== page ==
Anecdotally, a "detox" bath has been hailed as a means to soothe aches and pains, open up congestion, and just generally make you feel better when you're running on low. However, a detox bath can only work to help cold-like symptoms but not treat a viral, chronic cold. In other words: This may help you feel better—who doesn't want a relaxing bath when they're not feeling their best?—but it's not a cure.
It's also worth noting there's limited research on this topic, so we can't draw any hard conclusions. However, there are certainly science-backed properties of a bath that could alleviate certain cold symptoms. And finally, as with any home remedy, check with your doctor before pursuing a regimen like this—especially if you're pregnant or have any heart or liver illness.
What you'll need:
- 1 cup Epsom salt
- ½ cup baking soda
- 4 tablespoons ground ginger
- Essential oils of choice (but we recommend lavender or eucalyptus)
Fill your bathtub with hot water—as hot as you can tolerate it. Once it fills about halfway, sprinkle in your ingredients and give it a few big stirs with your hand to help it all dissolve. Then when it's full, get in and submerge yourself to your neck. Soak for at least 20 minutes, but you can stay in as long as 40 minutes.
If you've never done this before, 20 minutes is plenty. Especially with the added ginger, the bath will cause you to sweat more than usual, and it will feel quite hot. Any longer might be too intense for a newbie. Also, don't feel bad if you can't stay totally submerged the entire time.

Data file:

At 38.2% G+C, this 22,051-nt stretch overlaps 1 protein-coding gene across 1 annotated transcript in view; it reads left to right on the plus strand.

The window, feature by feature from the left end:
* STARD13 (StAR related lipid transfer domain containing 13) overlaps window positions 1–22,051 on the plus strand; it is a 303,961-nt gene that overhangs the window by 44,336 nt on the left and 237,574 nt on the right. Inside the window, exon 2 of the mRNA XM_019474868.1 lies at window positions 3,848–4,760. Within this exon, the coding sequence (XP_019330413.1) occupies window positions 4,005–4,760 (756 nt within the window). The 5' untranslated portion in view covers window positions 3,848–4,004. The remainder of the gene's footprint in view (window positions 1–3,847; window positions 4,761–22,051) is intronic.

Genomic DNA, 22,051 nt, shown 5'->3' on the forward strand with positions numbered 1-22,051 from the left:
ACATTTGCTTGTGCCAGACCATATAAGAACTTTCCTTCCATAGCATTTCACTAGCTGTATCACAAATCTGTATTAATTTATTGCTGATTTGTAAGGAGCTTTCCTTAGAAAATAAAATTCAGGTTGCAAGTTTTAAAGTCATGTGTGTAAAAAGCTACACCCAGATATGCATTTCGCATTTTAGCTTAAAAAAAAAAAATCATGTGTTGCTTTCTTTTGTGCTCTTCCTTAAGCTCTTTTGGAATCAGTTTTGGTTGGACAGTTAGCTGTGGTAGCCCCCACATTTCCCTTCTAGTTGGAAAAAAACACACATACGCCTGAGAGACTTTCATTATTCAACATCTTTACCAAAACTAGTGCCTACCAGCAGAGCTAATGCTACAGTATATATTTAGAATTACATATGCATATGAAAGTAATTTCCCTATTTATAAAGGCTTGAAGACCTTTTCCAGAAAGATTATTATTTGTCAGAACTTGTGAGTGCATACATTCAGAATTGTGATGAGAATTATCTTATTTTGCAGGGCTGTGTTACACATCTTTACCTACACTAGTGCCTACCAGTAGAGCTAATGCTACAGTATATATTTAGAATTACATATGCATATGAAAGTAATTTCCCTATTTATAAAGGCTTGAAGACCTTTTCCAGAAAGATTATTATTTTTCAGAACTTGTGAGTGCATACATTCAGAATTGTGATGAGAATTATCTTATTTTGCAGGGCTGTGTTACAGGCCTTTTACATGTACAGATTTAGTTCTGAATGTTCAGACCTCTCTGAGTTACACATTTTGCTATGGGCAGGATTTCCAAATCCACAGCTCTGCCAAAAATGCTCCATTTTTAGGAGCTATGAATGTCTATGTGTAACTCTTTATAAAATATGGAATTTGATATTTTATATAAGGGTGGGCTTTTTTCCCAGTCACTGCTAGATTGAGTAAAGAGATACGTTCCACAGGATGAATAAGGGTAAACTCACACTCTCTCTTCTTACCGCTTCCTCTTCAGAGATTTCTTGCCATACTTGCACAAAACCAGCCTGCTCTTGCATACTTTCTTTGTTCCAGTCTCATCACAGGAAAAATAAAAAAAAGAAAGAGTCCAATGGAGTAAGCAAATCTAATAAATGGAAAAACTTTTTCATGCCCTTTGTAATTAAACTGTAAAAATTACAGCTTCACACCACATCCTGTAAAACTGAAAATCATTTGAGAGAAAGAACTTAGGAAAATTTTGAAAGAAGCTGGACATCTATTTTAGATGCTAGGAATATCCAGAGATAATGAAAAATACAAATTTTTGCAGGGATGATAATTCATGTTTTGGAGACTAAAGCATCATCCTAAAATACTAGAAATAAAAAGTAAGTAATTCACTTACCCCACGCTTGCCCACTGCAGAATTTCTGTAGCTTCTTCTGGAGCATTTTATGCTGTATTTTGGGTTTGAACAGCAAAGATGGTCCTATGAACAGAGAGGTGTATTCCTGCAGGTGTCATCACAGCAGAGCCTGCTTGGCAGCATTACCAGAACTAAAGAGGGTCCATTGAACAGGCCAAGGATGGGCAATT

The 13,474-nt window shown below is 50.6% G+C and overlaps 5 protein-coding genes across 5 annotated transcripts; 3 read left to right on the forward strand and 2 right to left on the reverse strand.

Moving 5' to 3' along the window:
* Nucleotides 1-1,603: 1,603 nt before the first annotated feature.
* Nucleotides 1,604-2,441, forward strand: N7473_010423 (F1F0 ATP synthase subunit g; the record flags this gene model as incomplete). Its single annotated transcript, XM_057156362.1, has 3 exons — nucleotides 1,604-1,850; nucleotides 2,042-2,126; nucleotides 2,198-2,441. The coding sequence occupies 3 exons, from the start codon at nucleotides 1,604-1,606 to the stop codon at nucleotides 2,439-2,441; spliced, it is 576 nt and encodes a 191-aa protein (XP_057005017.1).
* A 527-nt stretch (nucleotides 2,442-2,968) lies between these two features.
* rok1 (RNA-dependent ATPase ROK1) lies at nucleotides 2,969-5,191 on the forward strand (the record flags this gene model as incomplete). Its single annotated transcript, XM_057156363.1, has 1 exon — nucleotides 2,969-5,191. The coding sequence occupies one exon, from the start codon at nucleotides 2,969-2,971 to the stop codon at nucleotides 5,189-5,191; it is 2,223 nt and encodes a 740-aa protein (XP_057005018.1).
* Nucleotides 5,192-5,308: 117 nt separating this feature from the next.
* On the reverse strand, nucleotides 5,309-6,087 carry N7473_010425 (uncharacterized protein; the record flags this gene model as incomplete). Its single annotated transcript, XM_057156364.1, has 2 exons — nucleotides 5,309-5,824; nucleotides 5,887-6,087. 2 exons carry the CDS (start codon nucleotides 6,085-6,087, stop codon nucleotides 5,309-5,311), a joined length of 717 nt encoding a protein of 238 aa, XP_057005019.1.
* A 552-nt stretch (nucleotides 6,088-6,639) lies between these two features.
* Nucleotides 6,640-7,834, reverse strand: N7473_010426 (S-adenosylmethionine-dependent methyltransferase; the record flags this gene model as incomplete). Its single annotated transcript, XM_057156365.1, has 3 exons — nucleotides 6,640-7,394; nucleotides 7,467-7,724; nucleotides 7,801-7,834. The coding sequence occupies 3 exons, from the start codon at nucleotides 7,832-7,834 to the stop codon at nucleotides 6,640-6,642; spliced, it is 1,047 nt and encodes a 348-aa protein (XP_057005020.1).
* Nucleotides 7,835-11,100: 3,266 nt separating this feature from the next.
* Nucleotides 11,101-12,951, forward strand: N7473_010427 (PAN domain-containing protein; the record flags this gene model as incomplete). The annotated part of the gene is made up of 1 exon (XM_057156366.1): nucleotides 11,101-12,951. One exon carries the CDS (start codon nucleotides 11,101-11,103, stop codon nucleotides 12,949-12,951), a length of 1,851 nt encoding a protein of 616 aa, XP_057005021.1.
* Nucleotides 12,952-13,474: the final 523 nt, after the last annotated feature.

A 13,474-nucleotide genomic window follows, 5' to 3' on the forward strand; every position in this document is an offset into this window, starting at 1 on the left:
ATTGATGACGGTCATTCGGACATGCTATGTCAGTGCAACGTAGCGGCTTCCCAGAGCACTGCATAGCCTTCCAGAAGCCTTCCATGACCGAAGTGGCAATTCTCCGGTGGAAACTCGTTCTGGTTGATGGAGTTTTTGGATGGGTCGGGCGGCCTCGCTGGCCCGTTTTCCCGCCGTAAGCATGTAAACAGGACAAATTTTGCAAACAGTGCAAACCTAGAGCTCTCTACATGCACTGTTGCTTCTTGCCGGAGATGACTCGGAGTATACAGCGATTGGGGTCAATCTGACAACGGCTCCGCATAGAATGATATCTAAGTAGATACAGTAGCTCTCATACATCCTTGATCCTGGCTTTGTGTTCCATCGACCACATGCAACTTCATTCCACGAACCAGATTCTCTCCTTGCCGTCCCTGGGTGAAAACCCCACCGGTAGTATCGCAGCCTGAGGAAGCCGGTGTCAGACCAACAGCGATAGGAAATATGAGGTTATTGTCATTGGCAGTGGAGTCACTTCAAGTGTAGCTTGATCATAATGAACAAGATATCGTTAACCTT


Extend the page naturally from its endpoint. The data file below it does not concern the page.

Once you're out, simply towel off and rest for about 30 minutes before showering. Do not do this detox bath every day. Since the bath will make you sweat excessively, it may make you feel dehydrated. Instead, try it out once or twice a week. You can build to three times a week from there if you want to do so.
Even after you get out of the bath, you'll probably continue to sweat for a period of time, so wear light clothing or a towel so you can easily change. And just like with any massage or sauna treatment, drink plenty of water afterward.
How does it work?
Because of the cocktail of ingredients, this treatment may work through a few pathways in the body.
There are plenty of research-backed benefits of Epsom salt baths—Epsom salts are actually made of magnesium sulfate, so the bath is a very mild form of magnesium therapy—and a few relate to common cold symptoms. For starters, there's evidence to suggest that an Epsom salt bath can boost your mood by increasing serotonin production1—it may not be a cure, but an improved mood while you're sick does certainly help your outlook. They can also soothe mild aches and pains2.
Depending on the essential oils you choose, they may have some therapeutic benefits as well. Above, we suggested eucalyptus and lavender because they have the most evidence to support cold relief. For example, eucalyptus oil has been found to reduce joint and muscle aches5, clear mucus from airways, and even has antibacterial properties. And lavender oil has been shown to support sleep quality6 and even ease headaches7.
Also take into account the heat: Studies show that heat therapy (like saunas or hot baths) can increase circulation in the body8. Improved circulation can help your immune system overall because it helps carry immune-supporting cells throughout the body. Also: Sweating is one of the best (and cheapest) ways to help support your body's natural detox systems.
Erin Motz is a writer, yoga instructor, and co-founder of Bad Yogi. She received her degree from the University of South Florida and her work has appeared in the Chicago Tribune, Huffington Post, and Yoga Magazine. She lives in Tampa, Florida.